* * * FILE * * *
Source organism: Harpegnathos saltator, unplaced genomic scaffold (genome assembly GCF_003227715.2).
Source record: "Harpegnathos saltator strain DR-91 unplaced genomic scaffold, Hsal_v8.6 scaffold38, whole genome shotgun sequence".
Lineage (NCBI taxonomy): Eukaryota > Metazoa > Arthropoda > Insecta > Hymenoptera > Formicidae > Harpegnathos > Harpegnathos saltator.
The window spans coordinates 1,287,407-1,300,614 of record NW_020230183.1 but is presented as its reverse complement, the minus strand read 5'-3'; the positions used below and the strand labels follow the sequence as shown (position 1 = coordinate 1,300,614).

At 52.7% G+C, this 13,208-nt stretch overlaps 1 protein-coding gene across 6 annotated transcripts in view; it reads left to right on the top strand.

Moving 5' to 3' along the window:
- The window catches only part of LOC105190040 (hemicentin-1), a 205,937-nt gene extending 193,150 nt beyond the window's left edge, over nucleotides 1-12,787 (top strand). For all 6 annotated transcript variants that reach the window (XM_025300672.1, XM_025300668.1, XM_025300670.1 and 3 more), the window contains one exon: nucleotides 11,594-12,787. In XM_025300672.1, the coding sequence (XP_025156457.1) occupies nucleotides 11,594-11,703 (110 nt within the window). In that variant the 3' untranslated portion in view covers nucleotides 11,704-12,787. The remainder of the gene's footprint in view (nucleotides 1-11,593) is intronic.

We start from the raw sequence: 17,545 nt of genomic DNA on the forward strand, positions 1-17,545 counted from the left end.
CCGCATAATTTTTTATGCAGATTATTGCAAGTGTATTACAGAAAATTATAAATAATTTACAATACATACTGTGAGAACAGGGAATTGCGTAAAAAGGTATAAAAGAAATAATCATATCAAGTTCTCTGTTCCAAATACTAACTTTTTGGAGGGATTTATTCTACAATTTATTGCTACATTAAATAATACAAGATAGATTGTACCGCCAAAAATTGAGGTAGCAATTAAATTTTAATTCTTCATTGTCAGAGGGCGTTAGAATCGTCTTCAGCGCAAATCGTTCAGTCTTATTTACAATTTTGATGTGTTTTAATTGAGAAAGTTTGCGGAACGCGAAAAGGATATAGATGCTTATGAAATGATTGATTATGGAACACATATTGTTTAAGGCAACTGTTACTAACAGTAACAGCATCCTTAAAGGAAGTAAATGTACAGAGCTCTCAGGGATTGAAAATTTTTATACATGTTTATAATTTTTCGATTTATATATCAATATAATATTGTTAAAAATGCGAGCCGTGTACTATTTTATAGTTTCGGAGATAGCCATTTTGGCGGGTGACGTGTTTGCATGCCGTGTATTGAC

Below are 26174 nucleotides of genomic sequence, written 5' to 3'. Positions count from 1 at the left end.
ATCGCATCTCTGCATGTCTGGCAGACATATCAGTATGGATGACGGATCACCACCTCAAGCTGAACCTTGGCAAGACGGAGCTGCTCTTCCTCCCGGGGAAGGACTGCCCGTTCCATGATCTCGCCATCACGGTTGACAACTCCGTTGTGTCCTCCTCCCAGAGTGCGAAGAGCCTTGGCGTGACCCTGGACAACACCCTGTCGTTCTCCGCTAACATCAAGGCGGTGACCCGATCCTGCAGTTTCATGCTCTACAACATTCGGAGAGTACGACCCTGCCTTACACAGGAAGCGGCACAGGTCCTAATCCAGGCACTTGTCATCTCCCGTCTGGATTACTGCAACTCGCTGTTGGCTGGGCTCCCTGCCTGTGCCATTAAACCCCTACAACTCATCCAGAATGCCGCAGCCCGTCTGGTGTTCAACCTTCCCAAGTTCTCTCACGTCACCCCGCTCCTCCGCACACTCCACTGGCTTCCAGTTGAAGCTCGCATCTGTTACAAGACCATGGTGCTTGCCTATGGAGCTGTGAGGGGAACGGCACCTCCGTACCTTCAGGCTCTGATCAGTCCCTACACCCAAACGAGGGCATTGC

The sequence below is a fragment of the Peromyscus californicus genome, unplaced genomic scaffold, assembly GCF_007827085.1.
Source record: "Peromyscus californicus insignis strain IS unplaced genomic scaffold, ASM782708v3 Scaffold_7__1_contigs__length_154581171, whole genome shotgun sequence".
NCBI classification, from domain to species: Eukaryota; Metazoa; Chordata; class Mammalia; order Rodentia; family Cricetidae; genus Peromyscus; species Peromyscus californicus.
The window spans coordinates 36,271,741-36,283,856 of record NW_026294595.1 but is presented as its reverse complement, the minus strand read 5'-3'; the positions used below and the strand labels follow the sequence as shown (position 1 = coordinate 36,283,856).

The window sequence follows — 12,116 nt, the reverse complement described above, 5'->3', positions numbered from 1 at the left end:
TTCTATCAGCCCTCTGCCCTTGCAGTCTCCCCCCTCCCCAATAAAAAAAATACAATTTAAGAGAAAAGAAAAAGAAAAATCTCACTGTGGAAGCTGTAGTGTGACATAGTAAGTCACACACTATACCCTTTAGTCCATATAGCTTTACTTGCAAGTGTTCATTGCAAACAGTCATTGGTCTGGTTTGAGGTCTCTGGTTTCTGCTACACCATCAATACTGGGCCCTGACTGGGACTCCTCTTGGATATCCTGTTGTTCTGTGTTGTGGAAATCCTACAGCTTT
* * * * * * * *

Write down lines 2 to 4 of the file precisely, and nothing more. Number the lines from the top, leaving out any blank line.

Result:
Source record: "Harpegnathos saltator strain DR-91 unplaced genomic scaffold, Hsal_v8.6 scaffold38, whole genome shotgun sequence".
Lineage (NCBI taxonomy): Eukaryota > Metazoa > Arthropoda > Insecta > Hymenoptera > Formicidae > Harpegnathos > Harpegnathos saltator.
The window spans coordinates 1,287,407-1,300,614 of record NW_020230183.1 but is presented as its reverse complement, the minus strand read 5'-3'; the positions used below and the strand labels follow the sequence as shown (position 1 = coordinate 1,300,614).